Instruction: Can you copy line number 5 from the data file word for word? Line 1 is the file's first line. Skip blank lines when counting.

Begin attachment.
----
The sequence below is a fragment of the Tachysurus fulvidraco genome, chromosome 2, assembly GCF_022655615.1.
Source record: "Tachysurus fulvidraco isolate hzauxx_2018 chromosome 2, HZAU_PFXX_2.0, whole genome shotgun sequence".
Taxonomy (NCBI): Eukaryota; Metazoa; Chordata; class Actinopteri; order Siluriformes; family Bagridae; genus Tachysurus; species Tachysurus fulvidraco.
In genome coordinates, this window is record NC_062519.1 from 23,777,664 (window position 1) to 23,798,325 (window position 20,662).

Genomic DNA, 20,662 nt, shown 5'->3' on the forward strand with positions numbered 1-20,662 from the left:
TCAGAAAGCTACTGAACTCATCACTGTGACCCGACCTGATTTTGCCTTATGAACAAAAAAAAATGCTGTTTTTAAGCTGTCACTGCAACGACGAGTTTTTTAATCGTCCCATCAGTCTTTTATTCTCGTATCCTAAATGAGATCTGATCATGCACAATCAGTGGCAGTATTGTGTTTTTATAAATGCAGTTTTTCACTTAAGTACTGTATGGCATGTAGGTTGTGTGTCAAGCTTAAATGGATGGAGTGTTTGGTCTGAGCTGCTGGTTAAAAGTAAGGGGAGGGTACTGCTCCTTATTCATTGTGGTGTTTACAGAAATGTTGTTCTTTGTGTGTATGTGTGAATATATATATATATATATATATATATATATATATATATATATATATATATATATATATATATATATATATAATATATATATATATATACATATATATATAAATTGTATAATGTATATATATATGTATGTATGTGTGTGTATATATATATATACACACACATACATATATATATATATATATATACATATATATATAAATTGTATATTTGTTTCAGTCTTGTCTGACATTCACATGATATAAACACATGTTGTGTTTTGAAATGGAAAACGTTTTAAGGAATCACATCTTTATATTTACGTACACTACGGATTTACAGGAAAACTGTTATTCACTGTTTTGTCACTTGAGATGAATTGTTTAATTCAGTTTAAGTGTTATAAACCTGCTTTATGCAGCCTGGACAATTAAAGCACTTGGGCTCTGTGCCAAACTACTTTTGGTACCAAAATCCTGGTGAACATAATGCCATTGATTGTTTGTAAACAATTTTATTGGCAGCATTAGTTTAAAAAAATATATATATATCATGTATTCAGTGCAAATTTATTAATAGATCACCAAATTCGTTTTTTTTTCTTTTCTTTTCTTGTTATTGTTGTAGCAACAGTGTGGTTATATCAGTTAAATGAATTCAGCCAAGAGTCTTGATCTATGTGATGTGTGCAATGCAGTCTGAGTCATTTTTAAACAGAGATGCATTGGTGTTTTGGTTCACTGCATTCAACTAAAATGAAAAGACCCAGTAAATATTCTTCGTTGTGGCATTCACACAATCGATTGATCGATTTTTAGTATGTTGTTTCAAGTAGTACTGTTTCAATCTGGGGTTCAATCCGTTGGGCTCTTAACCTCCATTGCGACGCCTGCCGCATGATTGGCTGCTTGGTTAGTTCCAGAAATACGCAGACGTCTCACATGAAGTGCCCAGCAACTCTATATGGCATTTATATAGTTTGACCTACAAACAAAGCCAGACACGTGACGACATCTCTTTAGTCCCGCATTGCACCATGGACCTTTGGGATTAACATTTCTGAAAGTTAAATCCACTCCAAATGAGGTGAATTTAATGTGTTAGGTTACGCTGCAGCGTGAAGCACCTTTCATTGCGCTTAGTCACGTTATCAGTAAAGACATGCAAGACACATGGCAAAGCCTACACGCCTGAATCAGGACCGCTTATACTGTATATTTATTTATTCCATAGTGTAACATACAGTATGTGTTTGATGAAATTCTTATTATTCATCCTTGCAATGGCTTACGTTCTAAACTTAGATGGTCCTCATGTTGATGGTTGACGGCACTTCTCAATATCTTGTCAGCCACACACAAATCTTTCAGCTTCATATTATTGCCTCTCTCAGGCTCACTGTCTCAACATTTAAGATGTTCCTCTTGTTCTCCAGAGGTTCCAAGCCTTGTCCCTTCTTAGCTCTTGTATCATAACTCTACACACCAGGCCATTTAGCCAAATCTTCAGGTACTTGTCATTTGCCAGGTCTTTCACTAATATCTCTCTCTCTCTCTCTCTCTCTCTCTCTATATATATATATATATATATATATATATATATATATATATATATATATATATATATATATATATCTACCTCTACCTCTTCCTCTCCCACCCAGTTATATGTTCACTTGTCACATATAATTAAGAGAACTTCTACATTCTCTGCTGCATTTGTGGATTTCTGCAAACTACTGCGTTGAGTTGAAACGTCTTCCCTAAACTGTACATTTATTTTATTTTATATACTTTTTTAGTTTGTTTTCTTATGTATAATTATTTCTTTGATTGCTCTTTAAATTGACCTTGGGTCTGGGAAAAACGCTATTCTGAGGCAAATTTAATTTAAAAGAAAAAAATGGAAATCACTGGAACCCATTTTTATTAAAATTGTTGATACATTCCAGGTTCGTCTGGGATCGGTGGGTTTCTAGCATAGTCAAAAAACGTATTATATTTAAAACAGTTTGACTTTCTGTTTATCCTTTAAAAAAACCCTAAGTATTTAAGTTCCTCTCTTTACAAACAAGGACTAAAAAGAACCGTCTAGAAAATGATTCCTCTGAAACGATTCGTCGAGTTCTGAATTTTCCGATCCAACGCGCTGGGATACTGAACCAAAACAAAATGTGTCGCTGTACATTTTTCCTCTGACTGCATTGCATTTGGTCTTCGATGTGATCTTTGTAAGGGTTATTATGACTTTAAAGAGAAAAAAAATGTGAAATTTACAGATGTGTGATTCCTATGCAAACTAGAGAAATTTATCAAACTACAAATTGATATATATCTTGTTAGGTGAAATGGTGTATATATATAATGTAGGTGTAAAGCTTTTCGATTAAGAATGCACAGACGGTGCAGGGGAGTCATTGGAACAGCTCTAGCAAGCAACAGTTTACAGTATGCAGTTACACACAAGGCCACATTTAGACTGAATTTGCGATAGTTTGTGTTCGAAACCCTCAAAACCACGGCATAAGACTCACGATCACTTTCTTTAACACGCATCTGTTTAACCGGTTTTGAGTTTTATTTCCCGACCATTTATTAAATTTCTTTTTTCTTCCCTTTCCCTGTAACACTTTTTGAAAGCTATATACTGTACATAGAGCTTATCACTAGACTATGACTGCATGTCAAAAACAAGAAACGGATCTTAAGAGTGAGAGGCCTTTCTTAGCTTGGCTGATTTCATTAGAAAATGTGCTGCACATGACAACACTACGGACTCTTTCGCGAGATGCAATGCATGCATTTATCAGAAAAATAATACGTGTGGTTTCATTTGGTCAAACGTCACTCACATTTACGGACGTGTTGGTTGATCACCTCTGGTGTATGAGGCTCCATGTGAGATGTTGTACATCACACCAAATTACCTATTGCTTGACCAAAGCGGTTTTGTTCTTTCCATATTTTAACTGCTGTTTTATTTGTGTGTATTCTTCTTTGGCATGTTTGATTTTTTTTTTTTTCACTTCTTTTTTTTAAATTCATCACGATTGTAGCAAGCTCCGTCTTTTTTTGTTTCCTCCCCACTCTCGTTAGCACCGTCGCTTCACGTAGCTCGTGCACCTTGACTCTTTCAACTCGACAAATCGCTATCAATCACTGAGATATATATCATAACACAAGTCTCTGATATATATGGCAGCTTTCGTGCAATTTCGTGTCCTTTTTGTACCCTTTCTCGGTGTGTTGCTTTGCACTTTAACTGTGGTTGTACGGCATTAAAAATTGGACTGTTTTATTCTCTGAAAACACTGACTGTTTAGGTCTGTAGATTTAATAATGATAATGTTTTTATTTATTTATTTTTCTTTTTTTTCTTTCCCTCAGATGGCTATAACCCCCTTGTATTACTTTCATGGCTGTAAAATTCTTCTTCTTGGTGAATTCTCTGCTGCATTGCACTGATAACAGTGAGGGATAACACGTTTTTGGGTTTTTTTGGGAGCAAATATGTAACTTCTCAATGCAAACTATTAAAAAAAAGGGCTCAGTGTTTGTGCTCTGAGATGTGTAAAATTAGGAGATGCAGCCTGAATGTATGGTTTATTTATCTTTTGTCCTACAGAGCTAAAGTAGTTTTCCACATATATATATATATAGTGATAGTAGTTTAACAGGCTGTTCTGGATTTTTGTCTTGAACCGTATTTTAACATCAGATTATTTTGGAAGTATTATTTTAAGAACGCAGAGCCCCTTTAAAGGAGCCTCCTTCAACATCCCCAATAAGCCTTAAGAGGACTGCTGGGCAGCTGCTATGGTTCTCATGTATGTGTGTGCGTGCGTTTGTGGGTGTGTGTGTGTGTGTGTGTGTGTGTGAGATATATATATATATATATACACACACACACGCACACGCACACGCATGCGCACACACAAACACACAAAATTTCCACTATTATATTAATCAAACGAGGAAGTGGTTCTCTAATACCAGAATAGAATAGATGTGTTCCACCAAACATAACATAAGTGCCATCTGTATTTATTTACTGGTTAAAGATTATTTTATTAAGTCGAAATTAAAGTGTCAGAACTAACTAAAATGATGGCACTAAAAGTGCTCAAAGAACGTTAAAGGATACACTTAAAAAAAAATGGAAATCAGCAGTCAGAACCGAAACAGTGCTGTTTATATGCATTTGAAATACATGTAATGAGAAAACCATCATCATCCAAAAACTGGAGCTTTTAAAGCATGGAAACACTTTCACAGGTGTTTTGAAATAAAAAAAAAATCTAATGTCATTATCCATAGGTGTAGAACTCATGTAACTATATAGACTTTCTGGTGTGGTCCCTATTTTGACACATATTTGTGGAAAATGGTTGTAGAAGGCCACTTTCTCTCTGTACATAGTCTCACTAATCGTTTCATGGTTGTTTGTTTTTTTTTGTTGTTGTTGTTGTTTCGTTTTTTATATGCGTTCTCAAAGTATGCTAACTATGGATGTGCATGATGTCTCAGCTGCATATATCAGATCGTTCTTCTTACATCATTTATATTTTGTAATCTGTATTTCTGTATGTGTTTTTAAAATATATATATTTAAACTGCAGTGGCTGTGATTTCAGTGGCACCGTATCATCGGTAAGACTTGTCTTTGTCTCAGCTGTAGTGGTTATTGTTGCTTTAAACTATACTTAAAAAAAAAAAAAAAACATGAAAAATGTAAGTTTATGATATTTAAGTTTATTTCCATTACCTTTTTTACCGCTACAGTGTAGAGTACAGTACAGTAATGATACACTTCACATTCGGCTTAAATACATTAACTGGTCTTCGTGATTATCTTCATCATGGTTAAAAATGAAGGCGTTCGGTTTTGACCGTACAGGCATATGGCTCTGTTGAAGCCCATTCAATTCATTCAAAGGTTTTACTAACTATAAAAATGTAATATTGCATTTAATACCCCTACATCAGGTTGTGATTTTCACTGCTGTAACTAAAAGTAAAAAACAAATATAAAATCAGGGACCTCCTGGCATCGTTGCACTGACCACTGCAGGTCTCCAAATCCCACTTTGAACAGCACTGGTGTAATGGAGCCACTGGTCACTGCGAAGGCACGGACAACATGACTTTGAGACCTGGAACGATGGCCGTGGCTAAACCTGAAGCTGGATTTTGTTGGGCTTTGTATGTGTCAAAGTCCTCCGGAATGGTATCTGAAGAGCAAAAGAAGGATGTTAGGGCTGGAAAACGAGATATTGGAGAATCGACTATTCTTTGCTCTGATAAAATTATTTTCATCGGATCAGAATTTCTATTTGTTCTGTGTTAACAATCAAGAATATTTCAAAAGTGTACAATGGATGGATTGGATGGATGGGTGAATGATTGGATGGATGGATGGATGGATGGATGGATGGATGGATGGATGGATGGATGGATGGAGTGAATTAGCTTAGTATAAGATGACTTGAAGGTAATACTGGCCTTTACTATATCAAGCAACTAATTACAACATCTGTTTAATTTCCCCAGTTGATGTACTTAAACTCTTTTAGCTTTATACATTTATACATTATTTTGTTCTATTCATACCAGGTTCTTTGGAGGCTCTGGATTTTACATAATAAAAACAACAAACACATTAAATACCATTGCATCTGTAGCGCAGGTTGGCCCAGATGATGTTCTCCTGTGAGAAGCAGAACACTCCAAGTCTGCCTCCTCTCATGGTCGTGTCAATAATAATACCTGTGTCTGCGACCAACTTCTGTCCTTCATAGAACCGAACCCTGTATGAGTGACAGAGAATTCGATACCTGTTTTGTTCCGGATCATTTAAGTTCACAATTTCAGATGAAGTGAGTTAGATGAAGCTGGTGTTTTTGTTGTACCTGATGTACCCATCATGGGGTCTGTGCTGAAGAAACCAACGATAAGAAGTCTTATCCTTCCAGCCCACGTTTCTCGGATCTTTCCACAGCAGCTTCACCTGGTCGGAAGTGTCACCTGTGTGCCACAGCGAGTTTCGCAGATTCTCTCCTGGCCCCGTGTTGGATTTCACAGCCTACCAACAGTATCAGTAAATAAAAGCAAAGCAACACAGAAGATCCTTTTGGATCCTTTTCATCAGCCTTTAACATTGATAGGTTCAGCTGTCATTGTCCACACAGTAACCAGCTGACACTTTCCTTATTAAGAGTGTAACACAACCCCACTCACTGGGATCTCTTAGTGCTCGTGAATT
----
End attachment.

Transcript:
Genomic DNA, 20,662 nt, shown 5'->3' on the forward strand with positions numbered 1-20,662 from the left: